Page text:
And so, dear reader, this is what we will do: As a brand-new non-profit entity (we can officially call ourselves a public charity once the IRS approves our pending 501c3 application) we design to make the world safer by publishing, promoting, funding and advocating for product safety and injury prevention interventions, policies, and research. Our emphasis shall be on areas that are underserved by other organizations and individuals; as well as the effects of new and emerging technologies on safety.
And finally, we will provide help and support to survivors of catastrophic injuries through our Survivors Network. The Network consists of those whose lives have been touched by injury, and the work these fine volunteers have signed on for will mean anything from referrals to health care services to personal mentoring by someone who has “been there.” .
Our Survivors are really the key to our mission. Only someone who has lived with the consequences of injury, or whose life has been spared thanks to a safety intervention, can fully appreciate the need to change the mindset of Americans, so they can embrace safety as something it is “okay” or even “cool” to like.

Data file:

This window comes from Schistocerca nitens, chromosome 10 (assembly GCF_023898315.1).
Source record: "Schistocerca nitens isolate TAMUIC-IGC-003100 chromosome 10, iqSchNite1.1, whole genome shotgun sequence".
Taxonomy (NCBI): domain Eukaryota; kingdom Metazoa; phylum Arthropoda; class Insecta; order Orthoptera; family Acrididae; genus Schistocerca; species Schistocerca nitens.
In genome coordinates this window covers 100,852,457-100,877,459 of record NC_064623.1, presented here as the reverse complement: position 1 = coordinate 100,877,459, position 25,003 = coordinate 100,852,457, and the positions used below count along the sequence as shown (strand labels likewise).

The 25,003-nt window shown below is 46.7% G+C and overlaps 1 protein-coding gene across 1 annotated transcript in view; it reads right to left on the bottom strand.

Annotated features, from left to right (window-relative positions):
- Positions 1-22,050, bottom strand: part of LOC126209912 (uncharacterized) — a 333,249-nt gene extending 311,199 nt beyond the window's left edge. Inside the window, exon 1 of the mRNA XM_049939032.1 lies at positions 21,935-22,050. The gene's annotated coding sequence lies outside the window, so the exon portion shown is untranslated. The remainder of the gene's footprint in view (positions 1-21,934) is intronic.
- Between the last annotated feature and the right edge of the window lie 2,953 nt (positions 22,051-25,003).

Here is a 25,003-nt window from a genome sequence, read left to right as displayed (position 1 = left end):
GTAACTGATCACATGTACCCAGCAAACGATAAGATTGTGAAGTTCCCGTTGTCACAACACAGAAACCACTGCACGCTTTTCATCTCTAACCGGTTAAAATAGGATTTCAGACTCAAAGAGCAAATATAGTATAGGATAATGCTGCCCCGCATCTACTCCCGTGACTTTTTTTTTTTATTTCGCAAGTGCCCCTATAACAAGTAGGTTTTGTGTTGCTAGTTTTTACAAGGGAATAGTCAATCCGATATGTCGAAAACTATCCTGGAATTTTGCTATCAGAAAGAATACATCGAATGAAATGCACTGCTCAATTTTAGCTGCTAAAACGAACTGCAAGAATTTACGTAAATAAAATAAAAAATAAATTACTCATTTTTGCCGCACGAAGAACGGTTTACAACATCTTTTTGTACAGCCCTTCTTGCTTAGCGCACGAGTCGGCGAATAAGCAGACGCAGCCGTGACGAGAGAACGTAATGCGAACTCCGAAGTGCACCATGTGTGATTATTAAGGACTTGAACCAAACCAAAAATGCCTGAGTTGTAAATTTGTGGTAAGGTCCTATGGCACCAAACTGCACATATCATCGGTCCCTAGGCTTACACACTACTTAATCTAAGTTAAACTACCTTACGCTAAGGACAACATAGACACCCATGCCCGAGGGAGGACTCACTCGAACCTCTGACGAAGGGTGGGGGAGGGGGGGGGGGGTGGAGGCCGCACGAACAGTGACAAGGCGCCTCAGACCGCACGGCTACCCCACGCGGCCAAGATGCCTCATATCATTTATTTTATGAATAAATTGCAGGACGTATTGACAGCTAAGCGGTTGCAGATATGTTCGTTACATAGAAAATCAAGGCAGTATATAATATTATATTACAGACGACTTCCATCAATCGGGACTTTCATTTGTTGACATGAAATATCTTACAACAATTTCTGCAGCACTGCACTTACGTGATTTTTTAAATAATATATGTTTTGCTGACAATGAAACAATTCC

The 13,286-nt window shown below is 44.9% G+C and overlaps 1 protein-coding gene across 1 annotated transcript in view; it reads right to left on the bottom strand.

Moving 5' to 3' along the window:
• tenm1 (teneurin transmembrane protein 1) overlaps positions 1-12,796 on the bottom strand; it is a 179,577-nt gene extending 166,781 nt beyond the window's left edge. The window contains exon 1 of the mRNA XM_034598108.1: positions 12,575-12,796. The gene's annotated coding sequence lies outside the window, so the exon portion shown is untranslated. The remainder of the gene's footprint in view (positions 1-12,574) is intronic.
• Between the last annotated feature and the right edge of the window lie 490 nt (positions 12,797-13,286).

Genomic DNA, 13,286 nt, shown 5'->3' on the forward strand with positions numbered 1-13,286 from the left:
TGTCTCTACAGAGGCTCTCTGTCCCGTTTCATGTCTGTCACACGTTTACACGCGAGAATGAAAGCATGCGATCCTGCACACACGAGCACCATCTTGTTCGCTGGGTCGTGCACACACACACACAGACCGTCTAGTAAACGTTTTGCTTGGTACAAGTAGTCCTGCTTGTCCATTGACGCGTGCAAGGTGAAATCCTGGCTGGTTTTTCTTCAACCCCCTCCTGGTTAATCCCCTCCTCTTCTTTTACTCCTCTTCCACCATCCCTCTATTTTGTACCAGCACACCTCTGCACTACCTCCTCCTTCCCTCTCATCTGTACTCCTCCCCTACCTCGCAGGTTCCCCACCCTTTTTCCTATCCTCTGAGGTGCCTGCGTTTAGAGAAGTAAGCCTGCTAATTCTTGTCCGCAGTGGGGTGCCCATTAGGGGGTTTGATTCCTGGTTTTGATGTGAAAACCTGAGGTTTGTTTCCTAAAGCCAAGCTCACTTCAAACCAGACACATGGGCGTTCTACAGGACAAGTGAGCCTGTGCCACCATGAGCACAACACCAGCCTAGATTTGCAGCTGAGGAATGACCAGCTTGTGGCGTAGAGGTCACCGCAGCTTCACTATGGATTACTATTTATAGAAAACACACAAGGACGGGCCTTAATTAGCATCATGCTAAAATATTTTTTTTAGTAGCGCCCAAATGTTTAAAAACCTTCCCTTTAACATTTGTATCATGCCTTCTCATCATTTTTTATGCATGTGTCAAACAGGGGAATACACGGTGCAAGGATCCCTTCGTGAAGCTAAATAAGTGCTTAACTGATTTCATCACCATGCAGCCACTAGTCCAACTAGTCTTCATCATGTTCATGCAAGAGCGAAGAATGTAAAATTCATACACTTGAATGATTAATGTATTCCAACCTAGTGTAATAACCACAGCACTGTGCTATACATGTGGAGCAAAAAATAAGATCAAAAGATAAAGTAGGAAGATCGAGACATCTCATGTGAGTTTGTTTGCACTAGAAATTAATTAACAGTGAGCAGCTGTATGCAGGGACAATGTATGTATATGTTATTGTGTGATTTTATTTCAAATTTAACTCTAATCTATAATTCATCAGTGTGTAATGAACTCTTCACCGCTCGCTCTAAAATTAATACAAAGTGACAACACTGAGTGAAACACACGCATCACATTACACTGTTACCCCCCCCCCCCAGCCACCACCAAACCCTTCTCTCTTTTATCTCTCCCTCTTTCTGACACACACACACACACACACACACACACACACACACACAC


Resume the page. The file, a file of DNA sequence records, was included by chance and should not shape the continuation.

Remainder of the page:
I firmly believe that we are at this stage in our culture, and that TSI and our partners will play a role in this transformation. The CDC conference I referenced above had as its central theme the need to have safety professionals engage in “storytelling,” or making prevention a meaningful, emotional experience, for the populace. The CDC told the nearly 350 attendees (the majority of whom depend on NCIPC for funding of state or local level intervention projects) that data presentations alone will no longer be considered a good use of CDC injury prevention dollars. We must make prevention meaningful, the presenters stressed, and put a human face on the fine prevention work being done.
Since TSI’s founders had already come to the table with this notion, we heartily endorse the CDC’s hypothesis that we don’t just have to change the minds of others, we have to change the way we present ourselves.